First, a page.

#119. Such a Blur!

By pascaljappy | News

Aug 29

And now for something completely different 😉

Regulars will know DearSusanS mainly for landscape and travel photography. But there is a series, already touched upon a couple of times, that I hold closer to my heart and which is much less figurative : blurs.

As usual, thumbnails do little to present the pictures at their best, so be sure to click the ones you like to view them as they should be.

An artistic blur of three Stradivarius violins in a Venice church

Stradivarius Twins

You will have ween the occasional picture in a small minority of posts and in the rotating header of this blog (if you haven’t, just refresh this page to see a different header every time), as that type of picture has always appealed to me but require a lot of effort.

Ladies shopping in Liberty's of London

In the mood for shop

I thought it was time to present a few of them collectively in one single article.

The picture above illustrates one of the aspects of this style that I find interesting. All the details in the scenery are wiped away, leaving only the ambiance. Here, my wife is shopping in Liberty’s of London and the mannequins on the left would just look boring in a normal picture but blend in to provide texture and visual wieght rather than identifiable objects.

And similar situations can be depicted with very different results, see below :

Shopping with ghosts

Shopping with Spirits

Obtaining the desired results was a very hit and miss process at first, but with experience came a little bit more knowledge of what to expect in various situations and what settings to use for best results.

A blurred rendition of the Royal Albert Hall concert hall

Royal Albert Shake

This picture was already discussed in Royal Albert Riot. It is one of the less abstract examples, in which the scene can be recognised but where I feel the smearing of colours and the symbols drawn by highlights produce interesting visual patterns.

But today, my natural inclination is towards more abstract renditions such as the two images below.

A blurred view of the London Underground

Ethnic Tube

In Ethnic Tube, above, (already described in Supersonic Underground) the final image is much more impacted by colour, contrast and framing alterations. The location simply provides visual matter for the picture, with post-processing used to get the most visual tension out of what was there. No attempt is made to keep any resemblance to reality, but the original composition still drives the final image.

Whereas in Silent Crowd, below, the final image bears absolutely no relation to what was in front of me at the time. The picture is actually upside down and required a lot of post processing to extract the rows of dark figures walking towards … towards what? Azkaban? Devil’s Tower? Their office? You decide.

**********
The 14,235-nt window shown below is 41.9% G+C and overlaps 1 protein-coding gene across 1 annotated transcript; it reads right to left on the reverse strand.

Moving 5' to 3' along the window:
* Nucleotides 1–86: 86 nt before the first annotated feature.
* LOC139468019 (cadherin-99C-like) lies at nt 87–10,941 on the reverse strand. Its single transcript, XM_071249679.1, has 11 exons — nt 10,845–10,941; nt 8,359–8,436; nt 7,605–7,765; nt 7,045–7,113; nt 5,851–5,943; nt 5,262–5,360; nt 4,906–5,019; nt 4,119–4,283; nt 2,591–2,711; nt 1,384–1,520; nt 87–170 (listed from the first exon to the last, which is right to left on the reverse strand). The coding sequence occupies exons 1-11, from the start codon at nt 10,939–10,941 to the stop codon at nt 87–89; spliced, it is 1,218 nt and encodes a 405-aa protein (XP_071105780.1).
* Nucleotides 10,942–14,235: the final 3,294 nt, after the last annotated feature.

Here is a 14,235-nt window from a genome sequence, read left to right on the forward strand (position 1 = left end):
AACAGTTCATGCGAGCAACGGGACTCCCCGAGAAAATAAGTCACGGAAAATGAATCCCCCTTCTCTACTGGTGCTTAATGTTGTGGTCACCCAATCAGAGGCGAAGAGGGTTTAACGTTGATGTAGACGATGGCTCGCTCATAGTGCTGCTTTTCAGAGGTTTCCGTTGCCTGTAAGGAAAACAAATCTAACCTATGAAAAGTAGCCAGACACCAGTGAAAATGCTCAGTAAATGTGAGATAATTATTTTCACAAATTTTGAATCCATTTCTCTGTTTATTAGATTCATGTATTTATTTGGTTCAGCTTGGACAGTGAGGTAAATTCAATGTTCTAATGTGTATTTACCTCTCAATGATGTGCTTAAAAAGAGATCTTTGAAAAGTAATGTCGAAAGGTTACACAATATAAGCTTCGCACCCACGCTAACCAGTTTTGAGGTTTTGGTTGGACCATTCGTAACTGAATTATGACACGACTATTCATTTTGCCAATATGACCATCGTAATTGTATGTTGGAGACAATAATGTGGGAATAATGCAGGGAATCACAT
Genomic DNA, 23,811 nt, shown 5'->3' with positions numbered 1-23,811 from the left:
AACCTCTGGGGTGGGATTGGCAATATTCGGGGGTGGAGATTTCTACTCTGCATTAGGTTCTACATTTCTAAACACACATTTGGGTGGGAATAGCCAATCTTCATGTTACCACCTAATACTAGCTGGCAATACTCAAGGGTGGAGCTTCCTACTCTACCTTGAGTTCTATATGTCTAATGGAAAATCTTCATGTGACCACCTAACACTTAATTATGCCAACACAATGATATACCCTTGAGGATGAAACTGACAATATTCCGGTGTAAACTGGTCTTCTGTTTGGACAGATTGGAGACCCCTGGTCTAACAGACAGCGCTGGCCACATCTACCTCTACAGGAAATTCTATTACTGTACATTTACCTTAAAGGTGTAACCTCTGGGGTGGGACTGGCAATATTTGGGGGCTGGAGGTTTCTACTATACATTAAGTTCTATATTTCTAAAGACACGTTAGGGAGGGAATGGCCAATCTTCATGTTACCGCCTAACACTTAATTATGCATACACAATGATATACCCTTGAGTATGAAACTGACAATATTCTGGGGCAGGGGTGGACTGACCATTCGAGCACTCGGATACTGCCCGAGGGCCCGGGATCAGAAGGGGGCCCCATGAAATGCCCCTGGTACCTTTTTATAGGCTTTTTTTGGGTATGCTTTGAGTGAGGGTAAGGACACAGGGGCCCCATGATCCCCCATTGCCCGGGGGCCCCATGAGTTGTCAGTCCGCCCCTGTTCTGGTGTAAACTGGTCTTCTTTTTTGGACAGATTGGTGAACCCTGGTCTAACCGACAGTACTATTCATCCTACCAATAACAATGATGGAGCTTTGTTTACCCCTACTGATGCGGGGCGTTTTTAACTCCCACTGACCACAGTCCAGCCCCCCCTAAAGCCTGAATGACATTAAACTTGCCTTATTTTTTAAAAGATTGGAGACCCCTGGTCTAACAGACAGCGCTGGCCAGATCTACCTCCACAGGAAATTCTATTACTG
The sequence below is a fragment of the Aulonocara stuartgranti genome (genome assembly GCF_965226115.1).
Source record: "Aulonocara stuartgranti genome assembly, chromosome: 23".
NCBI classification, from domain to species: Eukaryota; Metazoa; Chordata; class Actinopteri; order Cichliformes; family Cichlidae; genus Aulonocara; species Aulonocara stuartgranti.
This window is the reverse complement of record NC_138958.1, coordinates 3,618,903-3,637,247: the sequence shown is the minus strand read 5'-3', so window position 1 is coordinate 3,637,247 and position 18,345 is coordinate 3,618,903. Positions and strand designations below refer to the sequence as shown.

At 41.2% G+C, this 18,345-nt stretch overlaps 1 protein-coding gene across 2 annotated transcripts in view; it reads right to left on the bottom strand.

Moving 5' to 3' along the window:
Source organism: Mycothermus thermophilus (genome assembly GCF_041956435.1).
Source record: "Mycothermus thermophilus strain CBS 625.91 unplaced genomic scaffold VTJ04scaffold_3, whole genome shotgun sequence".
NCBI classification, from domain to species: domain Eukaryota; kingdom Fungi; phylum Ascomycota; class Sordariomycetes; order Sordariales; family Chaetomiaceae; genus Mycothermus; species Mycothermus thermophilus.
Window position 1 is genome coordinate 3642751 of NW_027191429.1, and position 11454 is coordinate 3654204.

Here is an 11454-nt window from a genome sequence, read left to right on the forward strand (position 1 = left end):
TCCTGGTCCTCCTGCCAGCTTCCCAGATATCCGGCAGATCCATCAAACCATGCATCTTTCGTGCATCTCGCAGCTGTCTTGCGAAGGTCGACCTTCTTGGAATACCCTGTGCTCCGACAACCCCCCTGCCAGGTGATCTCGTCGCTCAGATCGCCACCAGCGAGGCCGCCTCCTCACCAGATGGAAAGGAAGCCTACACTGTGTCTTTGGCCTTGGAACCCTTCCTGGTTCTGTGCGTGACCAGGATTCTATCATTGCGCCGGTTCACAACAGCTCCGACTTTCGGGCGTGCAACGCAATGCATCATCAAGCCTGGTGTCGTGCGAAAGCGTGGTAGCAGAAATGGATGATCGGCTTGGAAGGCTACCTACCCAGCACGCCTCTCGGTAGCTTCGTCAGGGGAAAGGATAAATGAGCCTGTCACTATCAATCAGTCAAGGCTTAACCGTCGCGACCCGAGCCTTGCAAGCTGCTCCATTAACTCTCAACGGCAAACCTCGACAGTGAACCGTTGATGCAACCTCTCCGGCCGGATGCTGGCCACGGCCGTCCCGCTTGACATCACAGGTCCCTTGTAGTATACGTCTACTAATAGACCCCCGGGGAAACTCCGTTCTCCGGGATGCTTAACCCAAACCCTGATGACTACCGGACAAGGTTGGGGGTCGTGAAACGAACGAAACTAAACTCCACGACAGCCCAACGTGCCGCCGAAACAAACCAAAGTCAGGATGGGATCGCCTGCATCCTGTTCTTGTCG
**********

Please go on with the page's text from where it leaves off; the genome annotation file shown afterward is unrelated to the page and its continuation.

An abstract picture of slient black figures walking in rows

Silent Crowd

Random attempts can, and do, produce interesting results, but the best always come from premeditated action. Ghost in the Tube, below, (described in the eponymous entry) was made on the way to a visit to the Japanese section of the Brittish Museum and the correct wing-like shape was obtained after only few attempts.

Ghost in the Tube 1

Ghost in the Tube

Shops, undergrounds, train stations and airports are particularly conducive to these types of pictures, as below in Hong-Kong’s Chek Lap Kok, because the lighting used in these places allows for very creative effects. Also, the constant movement in these location must act as source of inspiration, in some way.

A ghostly figure advances in Hong-Kong airport

Chek Lap Kok Phantom

Note that since details are missing or inconsistent, composition is everything in these pictures. My favourites change from week to week, probably because they appeal to different types of emotions.

Inspirations for these come from various painters. Foremost people such as Mark Rothko, Jasper Johns, Jackson Pollock and Francis Bacon. These rank among my favourite artists of any period. But more surprisingly, more ancient master also play a role. In particular, William Turner and people such as Holbein the Younger (yeah, I know, it’s way harder to see ;), but pictures such as The Passion of The Christ elicit the same sort of swirly reactions in me).

A Special Bonus goes to anyone who recognizes Enki Bilal, another artist that can sometimes be very inspiring.

Abstract rendition of a sunset

Abstract Sunset

By the way, these blurs are one of the reasons I’d love a 60Mpix camera : to print really BIIIIIIIIG. Currently, prints up to 24″ look great, but I’d just love the clout of a 60 inch sample on my wall.

Car zee

Car Zee

What are your thoughts ? Do you hate them ? Do they leave you cold ? Would you hang one on your wall ? Would you climb Mount Everest to own one ?